Running IT from surviving to striving, to thriving mode: Though information is growing exponentially and technologies are often the disruptive forces behind the digital transformation. The majority of IT organizations today are still running in the surviving mode, react to the customers’ requests, overloaded and understaffed, struggled to align with the business, and get stuck at the lower level of maturity. Many companies still just treat IT as a backend function that enables them to do day to day tasks and keeps the lights on. In fact, “keeping the lights on” is always fundamental, but to improve IT maturity, the forward-looking CIOs must be able to develop and optimize the IT operational function within itself and scale the best practice to the company scope. Being striving is to try to achieve the optimized result, and make the strenuous effort on IT management effectiveness and operational excellence. It is important to have IT resources (people and operational IT processes)  aligned with the business strategies/objectives for doing the right things; refined to the point that they are nimble, can adapt to changing business demands in a timely fashion, can be reapplied to altering business priorities and be effective with little down curve. To move up further, IT is thriving to grow vigorously, to flourish and become the game changer of the business, because a thriving IT can make true differences and bring the competitive business advantage effortlessly. It is important to take advantage of the IT vantage point to surface ideas proactively, but it is even more important to work with business stakeholders and make sure they work cohesively for managing innovation and discovering the premium solutions to either existing business problems or the emergent challenges. From “surviving to striving to thriving,” IT should not only work harder, but get smarter; not just answer “Yes, or No,” to the customers’ requests, but dig deeper via asking open questions such as “Why not,” “What if,” or “How about,” IT is becoming the strategic business partner for overcoming varying business challenges in better ways.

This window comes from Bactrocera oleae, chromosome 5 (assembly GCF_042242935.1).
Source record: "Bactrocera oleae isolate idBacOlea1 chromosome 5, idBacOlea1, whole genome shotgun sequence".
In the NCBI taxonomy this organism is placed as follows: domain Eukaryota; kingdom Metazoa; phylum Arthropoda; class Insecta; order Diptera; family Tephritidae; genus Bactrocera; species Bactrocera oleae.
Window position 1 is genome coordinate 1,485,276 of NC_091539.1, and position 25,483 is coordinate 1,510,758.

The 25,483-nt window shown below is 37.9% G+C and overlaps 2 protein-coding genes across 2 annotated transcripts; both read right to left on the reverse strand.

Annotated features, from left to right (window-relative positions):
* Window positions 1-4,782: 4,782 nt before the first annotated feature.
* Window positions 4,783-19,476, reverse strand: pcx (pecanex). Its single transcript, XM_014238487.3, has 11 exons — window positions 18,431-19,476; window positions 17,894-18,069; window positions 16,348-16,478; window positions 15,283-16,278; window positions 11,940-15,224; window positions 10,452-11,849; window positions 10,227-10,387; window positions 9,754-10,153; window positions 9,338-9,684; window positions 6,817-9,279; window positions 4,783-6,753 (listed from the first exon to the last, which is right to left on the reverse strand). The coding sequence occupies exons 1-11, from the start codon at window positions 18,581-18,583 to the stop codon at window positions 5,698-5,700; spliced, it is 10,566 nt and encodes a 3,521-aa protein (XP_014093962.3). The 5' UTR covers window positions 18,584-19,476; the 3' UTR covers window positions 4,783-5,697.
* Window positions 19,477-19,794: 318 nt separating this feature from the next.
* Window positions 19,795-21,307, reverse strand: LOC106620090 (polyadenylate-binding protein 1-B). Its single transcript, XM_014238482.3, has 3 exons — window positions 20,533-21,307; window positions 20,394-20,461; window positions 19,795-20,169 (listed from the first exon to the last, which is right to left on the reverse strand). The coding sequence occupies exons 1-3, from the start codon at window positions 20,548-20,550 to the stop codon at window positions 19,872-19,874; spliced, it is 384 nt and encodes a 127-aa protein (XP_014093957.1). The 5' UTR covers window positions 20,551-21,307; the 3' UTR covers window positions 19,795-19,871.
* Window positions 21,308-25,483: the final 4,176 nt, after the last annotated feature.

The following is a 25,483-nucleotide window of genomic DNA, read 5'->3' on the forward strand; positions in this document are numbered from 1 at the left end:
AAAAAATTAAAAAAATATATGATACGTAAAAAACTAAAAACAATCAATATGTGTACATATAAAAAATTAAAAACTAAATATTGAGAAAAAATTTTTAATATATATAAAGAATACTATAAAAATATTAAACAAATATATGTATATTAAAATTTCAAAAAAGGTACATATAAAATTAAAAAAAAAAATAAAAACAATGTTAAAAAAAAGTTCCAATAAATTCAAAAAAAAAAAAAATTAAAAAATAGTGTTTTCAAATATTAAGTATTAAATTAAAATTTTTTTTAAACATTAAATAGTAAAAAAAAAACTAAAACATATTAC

Running IT from controlling to changing to catalyzing mode: At the traditional IT organizations, IT often acts as the business controller and the business perceives IT as the department lagging behind the changes. IT is constantly in "developing" and "demand managing" mode while business has gone far beyond that. Sometimes IT turns to be an afterthought: It's too late for a strong technical solution to be implemented in time due to the increasing speed of changes. When this happens it all falls down and it’s an outdated or overly rigid IT system that caused it. To improve its maturity, IT should update its management philosophy from "built to last," to "built to change," ride above the learning curve faster than the rest of the organization and become the change department for driving digital transformation. Digital IT catalyzes information flow and drives business changes proactively. At the age of IT consumerization, businesses need to understand not only the power and the opportunity information could bring in, but also the potential risks they might get exposed to. To run IT as a digital catalyzer and improve its organizational maturity, CIOs need to have business insight, not just through IT lenses, but via global business lenses. IT leaders need to encourage their teams to spend more time with leaders on the business side as well as directly with customers, to improve the top-line business growth by maximizing ROI to add up overall business value in the second dimension.